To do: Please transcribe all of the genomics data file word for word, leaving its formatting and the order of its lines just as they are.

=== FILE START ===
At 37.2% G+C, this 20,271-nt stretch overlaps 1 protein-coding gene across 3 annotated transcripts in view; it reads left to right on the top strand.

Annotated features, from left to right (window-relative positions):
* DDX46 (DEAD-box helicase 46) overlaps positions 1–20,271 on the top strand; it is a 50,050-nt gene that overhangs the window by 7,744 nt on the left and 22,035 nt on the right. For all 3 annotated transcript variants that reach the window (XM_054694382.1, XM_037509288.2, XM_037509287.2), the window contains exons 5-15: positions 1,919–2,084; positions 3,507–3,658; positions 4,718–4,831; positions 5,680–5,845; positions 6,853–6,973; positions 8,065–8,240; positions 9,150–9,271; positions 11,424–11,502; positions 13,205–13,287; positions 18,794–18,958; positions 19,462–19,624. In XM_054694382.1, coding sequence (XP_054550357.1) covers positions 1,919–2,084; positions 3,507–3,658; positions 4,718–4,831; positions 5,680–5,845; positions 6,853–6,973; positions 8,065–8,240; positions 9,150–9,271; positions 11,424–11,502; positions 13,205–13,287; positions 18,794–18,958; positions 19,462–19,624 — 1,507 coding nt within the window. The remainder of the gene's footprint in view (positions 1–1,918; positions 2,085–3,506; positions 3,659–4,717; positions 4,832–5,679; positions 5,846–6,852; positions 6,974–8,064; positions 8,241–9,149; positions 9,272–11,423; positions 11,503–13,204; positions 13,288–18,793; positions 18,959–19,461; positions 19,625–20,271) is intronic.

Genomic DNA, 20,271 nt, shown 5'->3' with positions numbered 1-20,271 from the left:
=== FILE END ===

At 37.2% G+C, this 20,271-nt stretch overlaps 1 protein-coding gene across 3 annotated transcripts in view; it reads left to right on the top strand.

Annotated features, from left to right (window-relative positions):
* DDX46 (DEAD-box helicase 46) overlaps positions 1–20,271 on the top strand; it is a 50,050-nt gene that overhangs the window by 7,744 nt on the left and 22,035 nt on the right. For all 3 annotated transcript variants that reach the window (XM_054694382.1, XM_037509288.2, XM_037509287.2), the window contains exons 5-15: positions 1,919–2,084; positions 3,507–3,658; positions 4,718–4,831; positions 5,680–5,845; positions 6,853–6,973; positions 8,065–8,240; positions 9,150–9,271; positions 11,424–11,502; positions 13,205–13,287; positions 18,794–18,958; positions 19,462–19,624. In XM_054694382.1, coding sequence (XP_054550357.1) covers positions 1,919–2,084; positions 3,507–3,658; positions 4,718–4,831; positions 5,680–5,845; positions 6,853–6,973; positions 8,065–8,240; positions 9,150–9,271; positions 11,424–11,502; positions 13,205–13,287; positions 18,794–18,958; positions 19,462–19,624 — 1,507 coding nt within the window. The remainder of the gene's footprint in view (positions 1–1,918; positions 2,085–3,506; positions 3,659–4,717; positions 4,832–5,679; positions 5,846–6,852; positions 6,974–8,064; positions 8,241–9,149; positions 9,272–11,423; positions 11,503–13,204; positions 13,288–18,793; positions 18,959–19,461; positions 19,625–20,271) is intronic.

Genomic DNA, 20,271 nt, shown 5'->3' with positions numbered 1-20,271 from the left: